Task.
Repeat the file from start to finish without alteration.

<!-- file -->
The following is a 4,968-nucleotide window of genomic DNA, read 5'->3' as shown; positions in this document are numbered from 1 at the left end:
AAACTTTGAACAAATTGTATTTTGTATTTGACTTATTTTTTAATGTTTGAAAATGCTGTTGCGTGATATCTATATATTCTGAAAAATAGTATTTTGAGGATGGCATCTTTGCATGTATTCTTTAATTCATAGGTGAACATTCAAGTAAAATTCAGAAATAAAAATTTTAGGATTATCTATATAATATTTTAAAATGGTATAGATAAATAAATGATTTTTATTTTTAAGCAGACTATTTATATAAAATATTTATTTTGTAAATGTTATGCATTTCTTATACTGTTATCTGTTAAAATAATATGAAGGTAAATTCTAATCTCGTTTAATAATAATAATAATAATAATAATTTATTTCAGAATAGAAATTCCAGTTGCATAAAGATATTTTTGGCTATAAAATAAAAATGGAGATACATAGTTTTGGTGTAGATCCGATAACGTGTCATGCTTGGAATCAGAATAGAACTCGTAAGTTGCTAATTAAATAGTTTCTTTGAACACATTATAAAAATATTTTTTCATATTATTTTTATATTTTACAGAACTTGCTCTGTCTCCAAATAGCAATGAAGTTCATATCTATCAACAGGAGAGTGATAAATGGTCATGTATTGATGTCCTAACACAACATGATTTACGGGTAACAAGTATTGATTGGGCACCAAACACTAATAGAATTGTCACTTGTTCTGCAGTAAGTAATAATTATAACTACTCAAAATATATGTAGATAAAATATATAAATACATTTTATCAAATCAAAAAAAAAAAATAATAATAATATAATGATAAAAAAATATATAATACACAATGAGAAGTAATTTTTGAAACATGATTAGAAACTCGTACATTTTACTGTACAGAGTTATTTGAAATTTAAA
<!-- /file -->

The following is a 4,968-nucleotide window of genomic DNA, read 5'->3' as shown; positions in this document are numbered from 1 at the left end:
AAACTTTGAACAAATTGTATTTTGTATTTGACTTATTTTTTAATGTTTGAAAATGCTGTTGCGTGATATCTATATATTCTGAAAAATAGTATTTTGAGGATGGCATCTTTGCATGTATTCTTTAATTCATAGGTGAACATTCAAGTAAAATTCAGAAATAAAAATTTTAGGATTATCTATATAATATTTTAAAATGGTATAGATAAATAAATGATTTTTATTTTTAAGCAGACTATTTATATAAAATATTTATTTTGTAAATGTTATGCATTTCTTATACTGTTATCTGTTAAAATAATATGAAGGTAAATTCTAATCTCGTTTAATAATAATAATAATAATAATAATTTATTTCAGAATAGAAATTCCAGTTGCATAAAGATATTTTTGGCTATAAAATAAAAATGGAGATACATAGTTTTGGTGTAGATCCGATAACGTGTCATGCTTGGAATCAGAATAGAACTCGTAAGTTGCTAATTAAATAGTTTCTTTGAACACATTATAAAAATATTTTTTCATATTATTTTTATATTTTACAGAACTTGCTCTGTCTCCAAATAGCAATGAAGTTCATATCTATCAACAGGAGAGTGATAAATGGTCATGTATTGATGTCCTAACACAACATGATTTACGGGTAACAAGTATTGATTGGGCACCAAACACTAATAGAATTGTCACTTGTTCTGCAGTAAGTAATAATTATAACTACTCAAAATATATGTAGATAAAATATATAAATACATTTTATCAAATCAAAAAAAAAAAATAATAATAATATAATGATAAAAAAATATATAATACACAATGAGAAGTAATTTTTGAAACATGATTAGAAACTCGTACATTTTACTGTACAGAGTTATTTGAAATTTAAA